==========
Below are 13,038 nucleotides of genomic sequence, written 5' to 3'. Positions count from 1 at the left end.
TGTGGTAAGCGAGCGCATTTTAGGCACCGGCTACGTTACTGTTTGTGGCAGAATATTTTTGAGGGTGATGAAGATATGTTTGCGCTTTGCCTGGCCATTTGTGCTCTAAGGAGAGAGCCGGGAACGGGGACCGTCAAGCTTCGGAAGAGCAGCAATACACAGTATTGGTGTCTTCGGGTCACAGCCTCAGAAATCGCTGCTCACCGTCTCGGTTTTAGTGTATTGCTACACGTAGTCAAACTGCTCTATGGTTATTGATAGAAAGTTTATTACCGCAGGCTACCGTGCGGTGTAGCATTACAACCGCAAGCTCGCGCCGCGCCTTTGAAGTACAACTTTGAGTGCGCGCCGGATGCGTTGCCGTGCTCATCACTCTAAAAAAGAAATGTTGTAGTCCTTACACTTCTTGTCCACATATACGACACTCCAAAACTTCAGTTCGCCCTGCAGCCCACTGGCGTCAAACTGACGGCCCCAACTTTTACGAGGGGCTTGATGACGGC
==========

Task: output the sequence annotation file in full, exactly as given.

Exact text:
Below are 13,038 nucleotides of genomic sequence, written 5' to 3'. Positions count from 1 at the left end.
TGTGGTAAGCGAGCGCATTTTAGGCACCGGCTACGTTACTGTTTGTGGCAGAATATTTTTGAGGGTGATGAAGATATGTTTGCGCTTTGCCTGGCCATTTGTGCTCTAAGGAGAGAGCCGGGAACGGGGACCGTCAAGCTTCGGAAGAGCAGCAATACACAGTATTGGTGTCTTCGGGTCACAGCCTCAGAAATCGCTGCTCACCGTCTCGGTTTTAGTGTATTGCTACACGTAGTCAAACTGCTCTATGGTTATTGATAGAAAGTTTATTACCGCAGGCTACCGTGCGGTGTAGCATTACAACCGCAAGCTCGCGCCGCGCCTTTGAAGTACAACTTTGAGTGCGCGCCGGATGCGTTGCCGTGCTCATCACTCTAAAAAAGAAATGTTGTAGTCCTTACACTTCTTGTCCACATATACGACACTCCAAAACTTCAGTTCGCCCTGCAGCCCACTGGCGTCAAACTGACGGCCCCAACTTTTACGAGGGGCTTGATGACGGC